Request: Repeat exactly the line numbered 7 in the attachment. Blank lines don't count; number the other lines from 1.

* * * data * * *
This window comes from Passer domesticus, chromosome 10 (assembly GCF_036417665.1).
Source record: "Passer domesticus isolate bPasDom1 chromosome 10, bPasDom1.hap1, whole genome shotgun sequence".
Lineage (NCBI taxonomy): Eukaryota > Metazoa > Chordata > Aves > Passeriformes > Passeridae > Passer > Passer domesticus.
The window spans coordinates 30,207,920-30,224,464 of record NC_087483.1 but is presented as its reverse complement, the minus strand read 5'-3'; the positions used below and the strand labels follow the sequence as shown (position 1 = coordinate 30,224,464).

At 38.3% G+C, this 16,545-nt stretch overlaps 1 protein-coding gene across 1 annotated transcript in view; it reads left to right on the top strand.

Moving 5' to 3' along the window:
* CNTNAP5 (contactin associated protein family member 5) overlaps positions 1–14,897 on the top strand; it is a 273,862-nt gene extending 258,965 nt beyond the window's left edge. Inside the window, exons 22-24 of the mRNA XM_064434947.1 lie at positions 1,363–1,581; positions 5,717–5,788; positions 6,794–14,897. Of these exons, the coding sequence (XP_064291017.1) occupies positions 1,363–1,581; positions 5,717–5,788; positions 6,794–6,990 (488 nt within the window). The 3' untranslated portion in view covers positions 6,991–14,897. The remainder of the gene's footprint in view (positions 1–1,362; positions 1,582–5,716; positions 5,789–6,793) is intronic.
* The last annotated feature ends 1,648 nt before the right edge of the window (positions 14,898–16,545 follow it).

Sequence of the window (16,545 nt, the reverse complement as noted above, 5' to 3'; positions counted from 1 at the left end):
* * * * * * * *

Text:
* CNTNAP5 (contactin associated protein family member 5) overlaps positions 1–14,897 on the top strand; it is a 273,862-nt gene extending 258,965 nt beyond the window's left edge. Inside the window, exons 22-24 of the mRNA XM_064434947.1 lie at positions 1,363–1,581; positions 5,717–5,788; positions 6,794–14,897. Of these exons, the coding sequence (XP_064291017.1) occupies positions 1,363–1,581; positions 5,717–5,788; positions 6,794–6,990 (488 nt within the window). The 3' untranslated portion in view covers positions 6,991–14,897. The remainder of the gene's footprint in view (positions 1–1,362; positions 1,582–5,716; positions 5,789–6,793) is intronic.